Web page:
Smith's speech speaks also to the vague dissatisfaction I felt with two novels I read recently: Sarah Dessen's Just Listen, which I praised below, and Jennifer Crusie's book with Bob Mayer, Don't Look Down, which I finished on the plane home from Ireland -- both of which I otherwise enjoyed mightily, I should say. Both of these books are technically perfect, the Dessen especially, with motifs introduced early, unfolding throughout, playing their one perfect moment in the plot structure, then receding gracefully into the background to be incorporated into the final image. And it is lovely, but for all my Austen-lover's soul, and for everything I'm going to say about perfect plots in this talk, I felt the slightest bit disappointed by the neatness of this technique: Life is messier than this. The motifs don't resolve, the boy disappears, the Russian mobster gets his pre-Columbian porn and doesn't show up for the rendezvous with the CIA (this last would be the Crusie). Of course this is the great satisfaction of fiction, of art, that we can make all the threads tie up right for once -- and there's morality there, too, that readers have the happiness and pleasure of believing that can happen. As it does sometimes happen, maybe even often. But the complexity of real life means that usually at least one thread blows in the wind, and right now I'm in a mood to value complexity more than perfection.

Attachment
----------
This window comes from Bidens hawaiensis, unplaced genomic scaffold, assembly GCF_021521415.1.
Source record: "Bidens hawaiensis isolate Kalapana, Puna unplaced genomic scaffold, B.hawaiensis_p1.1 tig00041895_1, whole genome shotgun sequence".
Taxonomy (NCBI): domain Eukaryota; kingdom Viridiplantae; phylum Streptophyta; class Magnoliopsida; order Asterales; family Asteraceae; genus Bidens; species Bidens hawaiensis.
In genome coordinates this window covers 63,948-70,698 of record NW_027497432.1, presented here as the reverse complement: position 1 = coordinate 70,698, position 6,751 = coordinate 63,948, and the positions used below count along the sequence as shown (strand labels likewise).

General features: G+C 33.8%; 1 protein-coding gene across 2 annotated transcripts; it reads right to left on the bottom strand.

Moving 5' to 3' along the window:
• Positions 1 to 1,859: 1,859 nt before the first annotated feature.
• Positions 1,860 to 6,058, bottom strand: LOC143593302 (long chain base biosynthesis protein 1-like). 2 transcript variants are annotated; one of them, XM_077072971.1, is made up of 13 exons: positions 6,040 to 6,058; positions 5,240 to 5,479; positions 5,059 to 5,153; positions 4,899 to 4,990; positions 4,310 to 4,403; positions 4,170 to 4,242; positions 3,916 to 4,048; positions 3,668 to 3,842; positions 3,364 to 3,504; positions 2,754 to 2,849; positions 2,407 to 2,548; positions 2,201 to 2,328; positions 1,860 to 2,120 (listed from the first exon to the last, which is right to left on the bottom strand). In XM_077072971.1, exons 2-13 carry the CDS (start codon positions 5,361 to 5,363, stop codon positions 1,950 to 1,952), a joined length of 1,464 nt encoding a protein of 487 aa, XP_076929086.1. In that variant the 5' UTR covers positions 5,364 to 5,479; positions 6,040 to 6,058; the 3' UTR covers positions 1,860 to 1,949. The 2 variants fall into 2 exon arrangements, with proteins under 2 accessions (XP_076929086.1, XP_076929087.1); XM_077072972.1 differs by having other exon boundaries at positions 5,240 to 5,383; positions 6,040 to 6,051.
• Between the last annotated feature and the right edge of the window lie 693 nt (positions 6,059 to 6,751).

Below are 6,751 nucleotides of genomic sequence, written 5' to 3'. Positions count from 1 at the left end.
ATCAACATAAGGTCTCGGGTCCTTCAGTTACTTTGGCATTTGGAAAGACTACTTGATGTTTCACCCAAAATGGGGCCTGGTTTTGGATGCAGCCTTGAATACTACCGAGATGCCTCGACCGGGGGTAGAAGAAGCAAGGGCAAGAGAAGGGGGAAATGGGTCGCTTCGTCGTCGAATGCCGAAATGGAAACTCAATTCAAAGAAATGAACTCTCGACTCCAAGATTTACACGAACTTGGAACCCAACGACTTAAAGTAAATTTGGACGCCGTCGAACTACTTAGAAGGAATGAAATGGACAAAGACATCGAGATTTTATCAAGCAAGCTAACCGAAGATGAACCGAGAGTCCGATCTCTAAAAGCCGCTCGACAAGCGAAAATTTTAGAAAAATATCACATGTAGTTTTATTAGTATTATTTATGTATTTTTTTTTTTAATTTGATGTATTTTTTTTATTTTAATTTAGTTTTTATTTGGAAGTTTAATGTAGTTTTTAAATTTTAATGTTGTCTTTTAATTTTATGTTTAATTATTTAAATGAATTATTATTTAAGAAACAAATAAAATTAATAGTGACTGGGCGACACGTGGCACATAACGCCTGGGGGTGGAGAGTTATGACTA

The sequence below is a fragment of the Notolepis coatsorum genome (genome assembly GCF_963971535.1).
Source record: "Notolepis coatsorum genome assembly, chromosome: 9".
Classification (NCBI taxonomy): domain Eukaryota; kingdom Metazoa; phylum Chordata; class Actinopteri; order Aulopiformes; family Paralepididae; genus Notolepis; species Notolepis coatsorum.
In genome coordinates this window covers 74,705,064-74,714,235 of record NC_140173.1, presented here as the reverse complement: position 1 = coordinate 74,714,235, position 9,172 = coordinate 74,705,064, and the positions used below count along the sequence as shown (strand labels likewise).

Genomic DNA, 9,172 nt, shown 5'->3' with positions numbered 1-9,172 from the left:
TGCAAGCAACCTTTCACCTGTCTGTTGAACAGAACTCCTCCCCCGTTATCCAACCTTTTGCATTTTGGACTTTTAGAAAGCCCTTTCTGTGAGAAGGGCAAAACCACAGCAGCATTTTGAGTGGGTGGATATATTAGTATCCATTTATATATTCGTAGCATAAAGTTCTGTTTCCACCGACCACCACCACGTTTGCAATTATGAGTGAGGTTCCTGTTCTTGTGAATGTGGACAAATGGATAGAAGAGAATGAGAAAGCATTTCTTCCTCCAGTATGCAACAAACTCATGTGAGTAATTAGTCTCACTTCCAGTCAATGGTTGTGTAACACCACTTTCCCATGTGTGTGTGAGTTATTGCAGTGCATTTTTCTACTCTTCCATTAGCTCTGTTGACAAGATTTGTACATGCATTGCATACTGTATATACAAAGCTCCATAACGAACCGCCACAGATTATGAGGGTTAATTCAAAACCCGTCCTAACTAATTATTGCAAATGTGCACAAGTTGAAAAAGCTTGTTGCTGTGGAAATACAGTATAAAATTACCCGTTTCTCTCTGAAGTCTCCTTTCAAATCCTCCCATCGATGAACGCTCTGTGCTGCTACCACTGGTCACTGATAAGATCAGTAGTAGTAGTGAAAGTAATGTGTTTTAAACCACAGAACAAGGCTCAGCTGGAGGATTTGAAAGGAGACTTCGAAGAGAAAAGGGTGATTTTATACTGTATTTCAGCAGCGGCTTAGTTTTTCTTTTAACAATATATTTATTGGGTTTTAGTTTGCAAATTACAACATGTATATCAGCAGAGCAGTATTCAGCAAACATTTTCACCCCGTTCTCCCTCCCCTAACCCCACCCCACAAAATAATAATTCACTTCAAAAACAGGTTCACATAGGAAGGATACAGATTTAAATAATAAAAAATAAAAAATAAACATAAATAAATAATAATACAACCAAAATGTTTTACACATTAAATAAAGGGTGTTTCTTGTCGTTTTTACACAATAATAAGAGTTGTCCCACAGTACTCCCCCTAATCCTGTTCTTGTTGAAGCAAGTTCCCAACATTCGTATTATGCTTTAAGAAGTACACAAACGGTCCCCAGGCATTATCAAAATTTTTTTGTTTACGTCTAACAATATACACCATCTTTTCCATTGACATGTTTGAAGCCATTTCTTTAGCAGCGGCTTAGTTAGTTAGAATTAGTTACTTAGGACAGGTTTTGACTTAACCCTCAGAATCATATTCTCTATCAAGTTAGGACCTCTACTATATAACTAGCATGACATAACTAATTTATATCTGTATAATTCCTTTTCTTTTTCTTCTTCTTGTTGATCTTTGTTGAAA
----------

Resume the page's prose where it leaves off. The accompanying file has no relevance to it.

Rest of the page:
Good lord, I write long posts. This is why I love giving talks at SCBWI conferences, the chance to think about all these issues theoretically as well as practically; and why I love writing this blog, because -- to quote Forster -- "I know what I think when I see what I say." I go forth to write usefully now; thanks to all of you who saw this through.

Of Buses and Birthdays

I'm hanging out on the Internet till midnight to see if the MTA is going to strand me in Brooklyn tomorrow. I love my job, but the prospect of having a whole day at home to read manuscripts, write letters, and in general work in my pajamas -- on a Friday when we're supposed to have freezing rain all day -- is so enticing that I feel like a kid watching it snow the night before a big test: Oh please, oh please . . . So until the clock strikes twelve: